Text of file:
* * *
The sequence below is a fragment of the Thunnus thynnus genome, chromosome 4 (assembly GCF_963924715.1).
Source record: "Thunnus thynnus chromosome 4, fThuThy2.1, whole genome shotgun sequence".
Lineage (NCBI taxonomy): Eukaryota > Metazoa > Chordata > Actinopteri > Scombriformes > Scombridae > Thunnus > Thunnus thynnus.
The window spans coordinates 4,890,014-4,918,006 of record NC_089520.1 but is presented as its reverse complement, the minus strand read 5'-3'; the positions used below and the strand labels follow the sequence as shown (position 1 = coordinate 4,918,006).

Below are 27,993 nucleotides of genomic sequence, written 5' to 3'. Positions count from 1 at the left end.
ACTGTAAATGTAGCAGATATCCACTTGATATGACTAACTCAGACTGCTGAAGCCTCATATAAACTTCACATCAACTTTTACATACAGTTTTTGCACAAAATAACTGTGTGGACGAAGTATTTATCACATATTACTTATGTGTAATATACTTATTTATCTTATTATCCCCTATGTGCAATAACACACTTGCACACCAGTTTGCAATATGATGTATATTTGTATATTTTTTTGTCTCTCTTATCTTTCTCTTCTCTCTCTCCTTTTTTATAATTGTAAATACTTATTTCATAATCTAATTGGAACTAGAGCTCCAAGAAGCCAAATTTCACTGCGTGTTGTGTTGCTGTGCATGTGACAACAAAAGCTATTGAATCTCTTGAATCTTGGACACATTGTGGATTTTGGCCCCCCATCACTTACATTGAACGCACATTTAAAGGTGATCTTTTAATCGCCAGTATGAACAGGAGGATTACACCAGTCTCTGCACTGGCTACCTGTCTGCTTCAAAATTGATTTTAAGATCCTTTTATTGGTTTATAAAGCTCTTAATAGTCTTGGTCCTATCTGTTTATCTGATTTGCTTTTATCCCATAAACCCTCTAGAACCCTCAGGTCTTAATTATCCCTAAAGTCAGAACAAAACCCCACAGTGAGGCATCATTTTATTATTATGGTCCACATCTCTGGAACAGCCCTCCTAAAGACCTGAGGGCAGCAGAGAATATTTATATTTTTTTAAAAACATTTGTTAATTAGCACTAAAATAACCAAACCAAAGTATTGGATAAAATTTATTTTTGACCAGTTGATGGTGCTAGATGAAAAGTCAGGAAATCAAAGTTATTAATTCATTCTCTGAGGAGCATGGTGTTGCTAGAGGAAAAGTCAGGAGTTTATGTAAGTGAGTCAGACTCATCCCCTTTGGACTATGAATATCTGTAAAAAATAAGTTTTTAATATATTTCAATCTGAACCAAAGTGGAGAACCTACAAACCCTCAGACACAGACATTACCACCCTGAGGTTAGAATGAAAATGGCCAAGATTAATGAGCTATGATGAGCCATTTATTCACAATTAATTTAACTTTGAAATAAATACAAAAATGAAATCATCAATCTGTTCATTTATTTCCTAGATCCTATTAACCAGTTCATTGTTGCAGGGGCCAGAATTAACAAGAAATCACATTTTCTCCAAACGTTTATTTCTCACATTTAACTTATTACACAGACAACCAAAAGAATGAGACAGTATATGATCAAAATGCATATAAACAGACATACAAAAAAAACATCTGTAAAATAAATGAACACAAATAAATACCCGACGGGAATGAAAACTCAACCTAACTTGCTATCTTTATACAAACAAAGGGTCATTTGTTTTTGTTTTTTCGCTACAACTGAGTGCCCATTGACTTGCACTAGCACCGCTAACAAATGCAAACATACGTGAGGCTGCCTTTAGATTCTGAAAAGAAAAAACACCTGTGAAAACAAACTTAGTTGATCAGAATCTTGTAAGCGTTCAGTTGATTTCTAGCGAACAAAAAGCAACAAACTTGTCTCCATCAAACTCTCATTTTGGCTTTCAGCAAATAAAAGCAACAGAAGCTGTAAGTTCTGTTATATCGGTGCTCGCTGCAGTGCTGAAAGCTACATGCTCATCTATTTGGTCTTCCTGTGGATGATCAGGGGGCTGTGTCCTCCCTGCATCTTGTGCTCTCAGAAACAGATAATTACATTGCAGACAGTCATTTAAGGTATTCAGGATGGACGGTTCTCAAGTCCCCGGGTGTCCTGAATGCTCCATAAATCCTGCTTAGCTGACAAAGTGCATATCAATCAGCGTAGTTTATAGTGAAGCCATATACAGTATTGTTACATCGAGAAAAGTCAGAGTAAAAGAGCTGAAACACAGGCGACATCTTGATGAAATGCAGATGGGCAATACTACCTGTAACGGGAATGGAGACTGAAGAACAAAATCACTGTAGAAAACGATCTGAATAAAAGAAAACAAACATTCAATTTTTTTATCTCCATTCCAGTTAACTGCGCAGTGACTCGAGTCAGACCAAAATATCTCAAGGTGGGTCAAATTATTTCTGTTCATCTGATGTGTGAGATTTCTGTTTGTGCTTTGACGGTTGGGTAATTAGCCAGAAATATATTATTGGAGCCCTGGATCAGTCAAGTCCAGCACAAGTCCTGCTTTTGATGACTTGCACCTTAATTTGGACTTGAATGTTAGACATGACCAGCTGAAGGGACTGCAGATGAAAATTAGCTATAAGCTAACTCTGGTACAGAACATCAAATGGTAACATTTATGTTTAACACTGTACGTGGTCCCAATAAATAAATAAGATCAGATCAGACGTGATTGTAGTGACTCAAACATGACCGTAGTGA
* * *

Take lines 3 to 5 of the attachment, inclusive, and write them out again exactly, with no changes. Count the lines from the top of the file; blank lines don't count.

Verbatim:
Lineage (NCBI taxonomy): Eukaryota > Metazoa > Chordata > Actinopteri > Scombriformes > Scombridae > Thunnus > Thunnus thynnus.
The window spans coordinates 4,890,014-4,918,006 of record NC_089520.1 but is presented as its reverse complement, the minus strand read 5'-3'; the positions used below and the strand labels follow the sequence as shown (position 1 = coordinate 4,918,006).

Below are 27,993 nucleotides of genomic sequence, written 5' to 3'. Positions count from 1 at the left end.